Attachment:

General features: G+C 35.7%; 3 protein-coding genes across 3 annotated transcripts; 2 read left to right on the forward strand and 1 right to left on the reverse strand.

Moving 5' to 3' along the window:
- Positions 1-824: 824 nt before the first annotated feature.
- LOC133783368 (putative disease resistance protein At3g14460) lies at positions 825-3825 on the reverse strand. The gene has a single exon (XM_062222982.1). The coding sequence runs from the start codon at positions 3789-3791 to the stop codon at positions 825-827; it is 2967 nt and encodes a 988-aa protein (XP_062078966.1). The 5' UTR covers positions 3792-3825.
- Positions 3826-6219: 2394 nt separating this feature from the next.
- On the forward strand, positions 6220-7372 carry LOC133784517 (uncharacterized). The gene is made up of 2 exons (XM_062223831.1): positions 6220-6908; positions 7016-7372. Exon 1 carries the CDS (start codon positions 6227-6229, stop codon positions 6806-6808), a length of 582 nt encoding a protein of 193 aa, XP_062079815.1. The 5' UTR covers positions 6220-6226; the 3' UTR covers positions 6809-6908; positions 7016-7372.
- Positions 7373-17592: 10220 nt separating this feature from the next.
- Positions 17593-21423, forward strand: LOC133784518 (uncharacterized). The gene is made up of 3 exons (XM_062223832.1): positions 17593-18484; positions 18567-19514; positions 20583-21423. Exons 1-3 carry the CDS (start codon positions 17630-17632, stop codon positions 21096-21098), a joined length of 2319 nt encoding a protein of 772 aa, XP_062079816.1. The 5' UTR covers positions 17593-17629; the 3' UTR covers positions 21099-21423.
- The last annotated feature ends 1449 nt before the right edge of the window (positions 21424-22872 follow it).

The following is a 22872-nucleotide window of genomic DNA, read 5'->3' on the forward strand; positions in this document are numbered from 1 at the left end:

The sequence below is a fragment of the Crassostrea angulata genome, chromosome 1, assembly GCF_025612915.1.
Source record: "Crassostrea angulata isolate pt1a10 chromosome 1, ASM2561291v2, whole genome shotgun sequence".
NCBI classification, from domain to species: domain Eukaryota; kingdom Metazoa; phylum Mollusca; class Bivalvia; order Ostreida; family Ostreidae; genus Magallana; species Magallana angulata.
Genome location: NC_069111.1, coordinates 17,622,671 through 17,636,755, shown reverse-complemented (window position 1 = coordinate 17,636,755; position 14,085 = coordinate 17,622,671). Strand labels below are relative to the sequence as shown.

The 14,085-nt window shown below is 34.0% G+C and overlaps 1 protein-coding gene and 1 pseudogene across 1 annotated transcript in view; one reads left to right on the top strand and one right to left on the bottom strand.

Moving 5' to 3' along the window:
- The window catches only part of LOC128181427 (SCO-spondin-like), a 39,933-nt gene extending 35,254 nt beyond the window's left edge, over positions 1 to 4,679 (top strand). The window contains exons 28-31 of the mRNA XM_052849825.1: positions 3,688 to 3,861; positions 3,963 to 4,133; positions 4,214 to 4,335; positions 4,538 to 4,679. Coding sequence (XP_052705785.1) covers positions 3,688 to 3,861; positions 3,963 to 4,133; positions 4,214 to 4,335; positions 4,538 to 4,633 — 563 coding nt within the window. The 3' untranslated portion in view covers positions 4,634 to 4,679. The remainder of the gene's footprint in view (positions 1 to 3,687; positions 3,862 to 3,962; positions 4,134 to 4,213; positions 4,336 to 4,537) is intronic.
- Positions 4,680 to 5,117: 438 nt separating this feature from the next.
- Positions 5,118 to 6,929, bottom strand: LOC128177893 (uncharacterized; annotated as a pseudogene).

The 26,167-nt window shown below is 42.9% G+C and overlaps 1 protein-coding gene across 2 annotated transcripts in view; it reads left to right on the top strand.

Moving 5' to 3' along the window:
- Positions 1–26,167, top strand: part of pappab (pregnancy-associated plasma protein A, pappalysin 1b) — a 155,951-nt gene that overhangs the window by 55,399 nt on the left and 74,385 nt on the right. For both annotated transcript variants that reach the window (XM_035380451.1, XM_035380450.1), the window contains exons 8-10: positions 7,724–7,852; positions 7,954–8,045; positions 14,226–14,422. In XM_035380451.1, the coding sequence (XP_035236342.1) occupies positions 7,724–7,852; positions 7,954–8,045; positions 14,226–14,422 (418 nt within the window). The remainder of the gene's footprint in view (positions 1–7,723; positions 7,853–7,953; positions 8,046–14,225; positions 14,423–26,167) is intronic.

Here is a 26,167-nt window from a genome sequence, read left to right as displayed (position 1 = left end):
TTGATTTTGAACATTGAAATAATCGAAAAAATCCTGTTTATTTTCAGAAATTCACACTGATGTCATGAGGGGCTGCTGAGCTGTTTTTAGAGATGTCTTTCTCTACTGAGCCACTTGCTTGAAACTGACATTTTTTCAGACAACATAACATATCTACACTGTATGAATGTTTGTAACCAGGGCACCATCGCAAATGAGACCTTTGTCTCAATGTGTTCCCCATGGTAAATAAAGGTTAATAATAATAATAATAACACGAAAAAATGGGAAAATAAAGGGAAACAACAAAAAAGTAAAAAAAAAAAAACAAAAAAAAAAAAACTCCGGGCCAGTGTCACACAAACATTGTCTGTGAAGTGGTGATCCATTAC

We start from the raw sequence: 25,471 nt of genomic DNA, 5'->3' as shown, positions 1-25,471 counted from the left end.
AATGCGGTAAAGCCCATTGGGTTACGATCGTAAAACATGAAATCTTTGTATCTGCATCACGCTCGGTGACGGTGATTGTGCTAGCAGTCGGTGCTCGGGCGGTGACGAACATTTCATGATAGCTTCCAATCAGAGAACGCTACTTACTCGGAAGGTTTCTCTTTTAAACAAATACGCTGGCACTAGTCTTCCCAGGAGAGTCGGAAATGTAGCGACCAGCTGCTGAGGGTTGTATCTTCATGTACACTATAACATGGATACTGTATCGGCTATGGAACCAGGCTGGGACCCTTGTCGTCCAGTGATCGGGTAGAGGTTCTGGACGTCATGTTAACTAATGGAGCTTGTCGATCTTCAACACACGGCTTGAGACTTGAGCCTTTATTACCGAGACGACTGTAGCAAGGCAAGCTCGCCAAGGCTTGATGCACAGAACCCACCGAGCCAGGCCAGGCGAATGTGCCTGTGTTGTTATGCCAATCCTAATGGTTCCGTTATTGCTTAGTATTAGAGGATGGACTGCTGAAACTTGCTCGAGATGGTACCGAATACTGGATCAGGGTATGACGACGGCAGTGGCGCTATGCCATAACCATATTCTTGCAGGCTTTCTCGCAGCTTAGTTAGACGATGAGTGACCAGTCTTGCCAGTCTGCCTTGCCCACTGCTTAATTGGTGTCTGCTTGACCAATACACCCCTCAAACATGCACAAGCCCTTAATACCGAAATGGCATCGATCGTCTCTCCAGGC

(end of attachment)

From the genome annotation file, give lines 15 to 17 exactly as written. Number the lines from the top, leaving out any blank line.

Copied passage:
The 14,085-nt window shown below is 34.0% G+C and overlaps 1 protein-coding gene and 1 pseudogene across 1 annotated transcript in view; one reads left to right on the top strand and one right to left on the bottom strand.

Moving 5' to 3' along the window:
- The window catches only part of LOC128181427 (SCO-spondin-like), a 39,933-nt gene extending 35,254 nt beyond the window's left edge, over positions 1 to 4,679 (top strand). The window contains exons 28-31 of the mRNA XM_052849825.1: positions 3,688 to 3,861; positions 3,963 to 4,133; positions 4,214 to 4,335; positions 4,538 to 4,679. Coding sequence (XP_052705785.1) covers positions 3,688 to 3,861; positions 3,963 to 4,133; positions 4,214 to 4,335; positions 4,538 to 4,633 — 563 coding nt within the window. The 3' untranslated portion in view covers positions 4,634 to 4,679. The remainder of the gene's footprint in view (positions 1 to 3,687; positions 3,862 to 3,962; positions 4,134 to 4,213; positions 4,336 to 4,537) is intronic.